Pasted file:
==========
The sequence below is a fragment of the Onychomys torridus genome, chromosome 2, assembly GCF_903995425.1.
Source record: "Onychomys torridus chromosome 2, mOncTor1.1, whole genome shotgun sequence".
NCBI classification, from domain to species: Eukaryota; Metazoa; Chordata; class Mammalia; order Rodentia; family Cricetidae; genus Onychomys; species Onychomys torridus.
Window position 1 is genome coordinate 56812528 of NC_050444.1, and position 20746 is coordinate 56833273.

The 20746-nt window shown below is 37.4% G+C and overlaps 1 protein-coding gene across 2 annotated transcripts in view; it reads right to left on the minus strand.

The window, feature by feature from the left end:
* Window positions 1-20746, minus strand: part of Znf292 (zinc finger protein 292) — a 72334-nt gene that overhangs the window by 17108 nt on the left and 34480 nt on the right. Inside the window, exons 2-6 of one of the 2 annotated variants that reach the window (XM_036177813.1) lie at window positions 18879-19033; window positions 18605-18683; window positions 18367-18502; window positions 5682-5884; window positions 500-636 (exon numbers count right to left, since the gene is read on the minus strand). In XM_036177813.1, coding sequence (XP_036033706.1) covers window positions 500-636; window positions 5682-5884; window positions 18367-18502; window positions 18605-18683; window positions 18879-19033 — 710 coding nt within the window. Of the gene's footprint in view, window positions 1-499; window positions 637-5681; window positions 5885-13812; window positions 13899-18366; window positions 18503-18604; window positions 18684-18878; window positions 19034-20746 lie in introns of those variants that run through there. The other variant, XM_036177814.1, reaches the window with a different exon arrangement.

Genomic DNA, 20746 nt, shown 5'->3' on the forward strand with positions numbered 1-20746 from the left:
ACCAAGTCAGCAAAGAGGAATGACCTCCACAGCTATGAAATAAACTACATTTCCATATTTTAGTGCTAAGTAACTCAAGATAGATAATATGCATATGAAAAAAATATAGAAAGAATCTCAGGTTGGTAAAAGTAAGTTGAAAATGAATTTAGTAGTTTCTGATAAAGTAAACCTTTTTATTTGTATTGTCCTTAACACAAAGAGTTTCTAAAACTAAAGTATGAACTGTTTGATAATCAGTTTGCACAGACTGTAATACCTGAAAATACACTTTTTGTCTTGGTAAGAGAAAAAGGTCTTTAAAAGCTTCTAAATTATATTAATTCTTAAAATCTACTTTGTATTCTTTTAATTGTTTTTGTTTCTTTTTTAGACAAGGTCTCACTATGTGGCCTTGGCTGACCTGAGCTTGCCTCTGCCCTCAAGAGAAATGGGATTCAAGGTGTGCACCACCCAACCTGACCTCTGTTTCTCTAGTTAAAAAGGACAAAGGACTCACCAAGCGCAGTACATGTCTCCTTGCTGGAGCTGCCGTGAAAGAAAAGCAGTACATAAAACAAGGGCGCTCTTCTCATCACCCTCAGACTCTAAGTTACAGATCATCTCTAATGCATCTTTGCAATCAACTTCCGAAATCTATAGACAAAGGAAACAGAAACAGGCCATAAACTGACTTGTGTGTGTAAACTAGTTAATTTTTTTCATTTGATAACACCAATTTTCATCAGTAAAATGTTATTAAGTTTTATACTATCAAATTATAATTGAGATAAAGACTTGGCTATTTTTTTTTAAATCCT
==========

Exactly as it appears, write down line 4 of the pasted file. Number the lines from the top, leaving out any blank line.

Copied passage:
Window position 1 is genome coordinate 56812528 of NC_050444.1, and position 20746 is coordinate 56833273.